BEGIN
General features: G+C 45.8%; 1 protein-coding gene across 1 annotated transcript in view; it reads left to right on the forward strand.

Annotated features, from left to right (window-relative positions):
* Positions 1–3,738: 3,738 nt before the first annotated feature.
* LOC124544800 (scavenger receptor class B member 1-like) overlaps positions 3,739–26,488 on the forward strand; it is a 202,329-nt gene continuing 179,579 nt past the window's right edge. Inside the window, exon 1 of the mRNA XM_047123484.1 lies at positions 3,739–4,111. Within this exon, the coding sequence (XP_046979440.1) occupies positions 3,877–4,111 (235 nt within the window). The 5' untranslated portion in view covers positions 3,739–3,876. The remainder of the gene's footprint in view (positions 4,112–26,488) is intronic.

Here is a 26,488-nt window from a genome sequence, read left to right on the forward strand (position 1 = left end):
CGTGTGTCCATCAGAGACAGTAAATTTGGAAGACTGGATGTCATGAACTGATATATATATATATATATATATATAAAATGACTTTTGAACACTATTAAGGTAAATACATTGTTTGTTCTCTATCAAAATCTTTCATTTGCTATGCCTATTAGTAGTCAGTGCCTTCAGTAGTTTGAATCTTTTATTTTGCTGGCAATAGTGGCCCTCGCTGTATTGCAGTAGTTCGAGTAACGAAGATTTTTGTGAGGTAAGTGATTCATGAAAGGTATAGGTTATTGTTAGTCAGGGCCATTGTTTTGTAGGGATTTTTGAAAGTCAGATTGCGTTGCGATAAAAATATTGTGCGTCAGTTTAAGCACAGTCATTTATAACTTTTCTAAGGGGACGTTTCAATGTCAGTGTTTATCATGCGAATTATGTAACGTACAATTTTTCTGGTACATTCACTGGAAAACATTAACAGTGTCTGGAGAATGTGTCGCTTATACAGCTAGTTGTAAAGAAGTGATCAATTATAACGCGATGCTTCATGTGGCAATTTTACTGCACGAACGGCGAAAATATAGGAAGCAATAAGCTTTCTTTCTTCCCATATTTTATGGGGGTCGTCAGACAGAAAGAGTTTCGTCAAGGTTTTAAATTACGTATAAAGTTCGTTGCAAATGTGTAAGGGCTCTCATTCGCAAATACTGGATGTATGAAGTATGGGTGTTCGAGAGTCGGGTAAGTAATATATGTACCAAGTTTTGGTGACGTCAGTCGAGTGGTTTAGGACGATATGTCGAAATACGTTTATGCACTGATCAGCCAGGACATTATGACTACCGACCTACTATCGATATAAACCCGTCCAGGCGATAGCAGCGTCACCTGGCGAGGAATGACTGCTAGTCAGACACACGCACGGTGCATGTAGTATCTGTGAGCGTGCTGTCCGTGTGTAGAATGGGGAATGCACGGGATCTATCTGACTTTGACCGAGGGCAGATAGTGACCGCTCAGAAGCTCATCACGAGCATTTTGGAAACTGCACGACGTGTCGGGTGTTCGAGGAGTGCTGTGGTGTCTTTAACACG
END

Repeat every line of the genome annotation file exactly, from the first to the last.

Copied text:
General features: G+C 45.8%; 1 protein-coding gene across 1 annotated transcript in view; it reads left to right on the forward strand.

Annotated features, from left to right (window-relative positions):
* Positions 1–3,738: 3,738 nt before the first annotated feature.
* LOC124544800 (scavenger receptor class B member 1-like) overlaps positions 3,739–26,488 on the forward strand; it is a 202,329-nt gene continuing 179,579 nt past the window's right edge. Inside the window, exon 1 of the mRNA XM_047123484.1 lies at positions 3,739–4,111. Within this exon, the coding sequence (XP_046979440.1) occupies positions 3,877–4,111 (235 nt within the window). The 5' untranslated portion in view covers positions 3,739–3,876. The remainder of the gene's footprint in view (positions 4,112–26,488) is intronic.

Here is a 26,488-nt window from a genome sequence, read left to right on the forward strand (position 1 = left end):
CGTGTGTCCATCAGAGACAGTAAATTTGGAAGACTGGATGTCATGAACTGATATATATATATATATATATATATAAAATGACTTTTGAACACTATTAAGGTAAATACATTGTTTGTTCTCTATCAAAATCTTTCATTTGCTATGCCTATTAGTAGTCAGTGCCTTCAGTAGTTTGAATCTTTTATTTTGCTGGCAATAGTGGCCCTCGCTGTATTGCAGTAGTTCGAGTAACGAAGATTTTTGTGAGGTAAGTGATTCATGAAAGGTATAGGTTATTGTTAGTCAGGGCCATTGTTTTGTAGGGATTTTTGAAAGTCAGATTGCGTTGCGATAAAAATATTGTGCGTCAGTTTAAGCACAGTCATTTATAACTTTTCTAAGGGGACGTTTCAATGTCAGTGTTTATCATGCGAATTATGTAACGTACAATTTTTCTGGTACATTCACTGGAAAACATTAACAGTGTCTGGAGAATGTGTCGCTTATACAGCTAGTTGTAAAGAAGTGATCAATTATAACGCGATGCTTCATGTGGCAATTTTACTGCACGAACGGCGAAAATATAGGAAGCAATAAGCTTTCTTTCTTCCCATATTTTATGGGGGTCGTCAGACAGAAAGAGTTTCGTCAAGGTTTTAAATTACGTATAAAGTTCGTTGCAAATGTGTAAGGGCTCTCATTCGCAAATACTGGATGTATGAAGTATGGGTGTTCGAGAGTCGGGTAAGTAATATATGTACCAAGTTTTGGTGACGTCAGTCGAGTGGTTTAGGACGATATGTCGAAATACGTTTATGCACTGATCAGCCAGGACATTATGACTACCGACCTACTATCGATATAAACCCGTCCAGGCGATAGCAGCGTCACCTGGCGAGGAATGACTGCTAGTCAGACACACGCACGGTGCATGTAGTATCTGTGAGCGTGCTGTCCGTGTGTAGAATGGGGAATGCACGGGATCTATCTGACTTTGACCGAGGGCAGATAGTGACCGCTCAGAAGCTCATCACGAGCATTTTGGAAACTGCACGACGTGTCGGGTGTTCGAGGAGTGCTGTGGTGTCTTTAACACG